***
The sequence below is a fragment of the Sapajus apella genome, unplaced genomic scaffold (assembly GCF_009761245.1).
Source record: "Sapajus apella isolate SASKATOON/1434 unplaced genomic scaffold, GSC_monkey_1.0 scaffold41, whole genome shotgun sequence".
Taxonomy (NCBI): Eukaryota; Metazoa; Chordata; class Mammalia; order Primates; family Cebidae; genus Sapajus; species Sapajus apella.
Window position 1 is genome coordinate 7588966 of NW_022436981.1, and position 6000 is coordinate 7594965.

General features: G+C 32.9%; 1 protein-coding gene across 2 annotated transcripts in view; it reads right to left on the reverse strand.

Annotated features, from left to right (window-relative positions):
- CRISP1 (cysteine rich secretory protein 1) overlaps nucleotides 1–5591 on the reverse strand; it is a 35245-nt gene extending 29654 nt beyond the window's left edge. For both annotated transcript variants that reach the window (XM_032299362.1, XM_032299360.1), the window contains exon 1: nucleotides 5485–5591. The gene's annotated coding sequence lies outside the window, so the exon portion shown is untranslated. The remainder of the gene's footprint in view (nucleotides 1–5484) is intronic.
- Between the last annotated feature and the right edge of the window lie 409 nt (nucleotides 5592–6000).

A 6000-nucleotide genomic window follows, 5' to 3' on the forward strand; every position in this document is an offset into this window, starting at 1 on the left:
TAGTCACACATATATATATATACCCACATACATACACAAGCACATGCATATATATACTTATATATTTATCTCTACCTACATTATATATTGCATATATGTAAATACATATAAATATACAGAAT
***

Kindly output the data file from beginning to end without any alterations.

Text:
The sequence below is a fragment of the Sapajus apella genome, unplaced genomic scaffold (assembly GCF_009761245.1).
Source record: "Sapajus apella isolate SASKATOON/1434 unplaced genomic scaffold, GSC_monkey_1.0 scaffold41, whole genome shotgun sequence".
Taxonomy (NCBI): Eukaryota; Metazoa; Chordata; class Mammalia; order Primates; family Cebidae; genus Sapajus; species Sapajus apella.
Window position 1 is genome coordinate 7588966 of NW_022436981.1, and position 6000 is coordinate 7594965.

General features: G+C 32.9%; 1 protein-coding gene across 2 annotated transcripts in view; it reads right to left on the reverse strand.

Annotated features, from left to right (window-relative positions):
- CRISP1 (cysteine rich secretory protein 1) overlaps nucleotides 1–5591 on the reverse strand; it is a 35245-nt gene extending 29654 nt beyond the window's left edge. For both annotated transcript variants that reach the window (XM_032299362.1, XM_032299360.1), the window contains exon 1: nucleotides 5485–5591. The gene's annotated coding sequence lies outside the window, so the exon portion shown is untranslated. The remainder of the gene's footprint in view (nucleotides 1–5484) is intronic.
- Between the last annotated feature and the right edge of the window lie 409 nt (nucleotides 5592–6000).

A 6000-nucleotide genomic window follows, 5' to 3' on the forward strand; every position in this document is an offset into this window, starting at 1 on the left:
TAGTCACACATATATATATATACCCACATACATACACAAGCACATGCATATATATACTTATATATTTATCTCTACCTACATTATATATTGCATATATGTAAATACATATAAATATACAGAAT